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I would suggest cash amounts of <5% of account value really can't add any value to the account, whether 0.2% or 1% interest. Leave it as cash or just use the brokerage's HISA to make you feel better collecting a few coins of interest each month.
Another trick with stray cash is to use mutual funds like the e-series index funds, or other mutual funds. That would let you buy even small amounts. For example if you choose a reasonable 60/40 balanced fund (for this purpose I've used BMO Monthly Income D Series) this would probably be similar to what most couch potato investors do with ETFs.

So perhaps you end up with a few hundred $ in the mutual fund. Later, when it's time for rebalancing, or you have larger $ amounts, you can shuffle it back into ETFs or whatever you prefer.

Just make sure you don't sell within the penalty period for early redemption.
 

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Another trick with stray cash is to use mutual funds like the e-series index funds, or other mutual funds. That would let you buy even small amounts. For example if you choose a reasonable 60/40 balanced fund (for this purpose I've used BMO Monthly Income D Series) this would probably be similar to what most couch potato investors do with ETFs.

So perhaps you end up with a few hundred $ in the mutual fund. Later, when it's time for rebalancing, or you have larger $ amounts, you can shuffle it back into ETFs or whatever you prefer.

Just make sure you don't sell within the penalty period for early redemption.
Fair enough if the plan is to put those funds to work in the equity market eventually (albeit why not DRIP in that case?). I had the impression the question was focused on Fixed Income options.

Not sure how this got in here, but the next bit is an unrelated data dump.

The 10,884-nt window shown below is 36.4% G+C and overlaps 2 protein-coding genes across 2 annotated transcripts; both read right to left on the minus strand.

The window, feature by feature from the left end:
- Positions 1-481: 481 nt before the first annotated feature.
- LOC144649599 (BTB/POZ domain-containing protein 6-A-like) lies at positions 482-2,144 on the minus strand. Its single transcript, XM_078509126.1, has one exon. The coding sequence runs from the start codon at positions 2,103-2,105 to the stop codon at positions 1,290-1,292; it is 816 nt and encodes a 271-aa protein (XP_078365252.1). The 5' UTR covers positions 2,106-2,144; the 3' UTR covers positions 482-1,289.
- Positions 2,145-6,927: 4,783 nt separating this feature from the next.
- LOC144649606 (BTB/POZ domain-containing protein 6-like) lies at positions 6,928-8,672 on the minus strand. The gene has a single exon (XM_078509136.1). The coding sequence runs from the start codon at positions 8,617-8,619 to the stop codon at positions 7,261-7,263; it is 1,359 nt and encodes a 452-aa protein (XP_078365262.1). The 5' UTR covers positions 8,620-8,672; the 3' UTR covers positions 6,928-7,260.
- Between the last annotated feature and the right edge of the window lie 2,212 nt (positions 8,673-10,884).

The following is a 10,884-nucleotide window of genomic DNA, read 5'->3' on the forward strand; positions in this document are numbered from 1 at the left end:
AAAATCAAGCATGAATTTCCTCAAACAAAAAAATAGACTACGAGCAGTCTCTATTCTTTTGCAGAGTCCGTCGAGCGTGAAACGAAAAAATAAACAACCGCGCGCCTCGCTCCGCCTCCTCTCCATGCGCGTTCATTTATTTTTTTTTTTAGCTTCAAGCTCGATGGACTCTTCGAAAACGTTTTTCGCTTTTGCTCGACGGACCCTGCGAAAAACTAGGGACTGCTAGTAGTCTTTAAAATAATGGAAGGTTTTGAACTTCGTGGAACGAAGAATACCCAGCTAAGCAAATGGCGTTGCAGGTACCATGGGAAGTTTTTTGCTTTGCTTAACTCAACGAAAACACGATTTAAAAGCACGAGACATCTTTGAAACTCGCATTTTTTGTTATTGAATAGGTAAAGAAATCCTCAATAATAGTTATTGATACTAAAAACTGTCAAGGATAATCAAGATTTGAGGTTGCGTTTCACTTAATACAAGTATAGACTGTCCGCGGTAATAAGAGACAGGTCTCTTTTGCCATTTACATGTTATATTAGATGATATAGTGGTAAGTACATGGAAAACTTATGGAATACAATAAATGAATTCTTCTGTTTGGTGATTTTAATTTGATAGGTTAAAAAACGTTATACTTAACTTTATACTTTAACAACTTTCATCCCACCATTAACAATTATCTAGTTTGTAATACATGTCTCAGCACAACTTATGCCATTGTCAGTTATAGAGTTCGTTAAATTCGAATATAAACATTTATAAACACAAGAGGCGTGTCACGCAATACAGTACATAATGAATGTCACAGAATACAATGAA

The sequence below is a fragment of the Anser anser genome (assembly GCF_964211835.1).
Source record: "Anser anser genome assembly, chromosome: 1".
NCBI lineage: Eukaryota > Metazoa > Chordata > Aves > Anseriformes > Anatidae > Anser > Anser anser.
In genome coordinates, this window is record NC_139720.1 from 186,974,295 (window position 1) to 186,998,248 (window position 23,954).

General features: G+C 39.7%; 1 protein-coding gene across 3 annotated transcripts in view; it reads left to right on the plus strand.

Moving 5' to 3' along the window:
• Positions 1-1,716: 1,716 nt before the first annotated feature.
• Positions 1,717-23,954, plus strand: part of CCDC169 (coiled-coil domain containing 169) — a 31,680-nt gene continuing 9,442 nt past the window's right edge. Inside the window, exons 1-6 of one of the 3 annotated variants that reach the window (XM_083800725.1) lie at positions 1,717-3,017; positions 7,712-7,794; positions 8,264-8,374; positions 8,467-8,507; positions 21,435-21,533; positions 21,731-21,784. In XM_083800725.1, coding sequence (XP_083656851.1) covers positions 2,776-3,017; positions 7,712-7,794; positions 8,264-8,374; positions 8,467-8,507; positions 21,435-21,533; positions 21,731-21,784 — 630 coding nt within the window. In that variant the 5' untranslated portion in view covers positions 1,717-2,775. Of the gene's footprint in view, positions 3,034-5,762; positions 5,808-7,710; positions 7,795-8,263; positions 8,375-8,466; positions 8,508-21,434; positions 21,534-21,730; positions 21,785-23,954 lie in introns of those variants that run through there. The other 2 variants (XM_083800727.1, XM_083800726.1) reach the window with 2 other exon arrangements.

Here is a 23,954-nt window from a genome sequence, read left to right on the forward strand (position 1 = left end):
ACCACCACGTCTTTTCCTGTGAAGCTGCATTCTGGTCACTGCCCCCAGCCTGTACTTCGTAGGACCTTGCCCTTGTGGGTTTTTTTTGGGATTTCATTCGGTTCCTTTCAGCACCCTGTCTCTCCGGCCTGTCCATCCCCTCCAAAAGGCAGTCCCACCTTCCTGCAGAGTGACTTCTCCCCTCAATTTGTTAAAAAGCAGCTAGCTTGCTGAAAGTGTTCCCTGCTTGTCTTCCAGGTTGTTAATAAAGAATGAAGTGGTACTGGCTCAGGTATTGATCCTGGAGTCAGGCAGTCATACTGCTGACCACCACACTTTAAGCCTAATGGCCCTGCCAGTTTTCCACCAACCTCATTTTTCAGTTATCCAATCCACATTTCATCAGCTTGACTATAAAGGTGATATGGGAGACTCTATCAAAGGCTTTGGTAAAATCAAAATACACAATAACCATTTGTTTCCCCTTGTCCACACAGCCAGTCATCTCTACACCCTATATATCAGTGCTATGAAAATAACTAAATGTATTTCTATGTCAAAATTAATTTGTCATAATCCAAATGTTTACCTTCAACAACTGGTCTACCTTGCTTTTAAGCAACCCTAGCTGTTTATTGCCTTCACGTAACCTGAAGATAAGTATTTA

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Fair enough if the plan is to put those funds to work in the equity market eventually (albeit why not DRIP in that case?). I had the impression the question was focused on Fixed Income options.
I was confused by the original question, since he's talking about cash dividend payments. I would think the easiest solution is to DRIP them so that any distributions stay inside the original investments.
 

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Discussion Starter #12
Well not everything is DRIP able.
I am a huge fan of efunds, I think I'll see what the HISA options are at BMO &BNS.
I agree that for small amounts, it's no big deal, but once you get a few $k it's a few bucks a year, and why leave money on the table?
 

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Well not everything is DRIP able.
I am a huge fan of efunds, I think I'll see what the HISA options are at BMO &BNS.
I agree that for small amounts, it's no big deal, but once you get a few $k it's a few bucks a year, and why leave money on the table?
BMO is AAT770 (CAD) and BNS is DYN 5000 (CAD) Both likely at 0.2-0.25%

Other options include the CIBC MMFs with slightly better rates (maybe solely due to duration lag). Example: I use CIB483 for USD. All of these have minimum initial investments of about the $1k range (I think). Using these versus 'nothing' is simply a 'feel good' exercise.

Added: Just checked BMO IL. Under Trading Tab | Bonds & GICs | High Interest offerings.... ATT770 is 0.25% and initial minimum is $1k
 

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Discussion Starter #14
BMO is AAT770 (CAD) and BNS is DYN 5000 (CAD) Both likely at 0.2-0.25%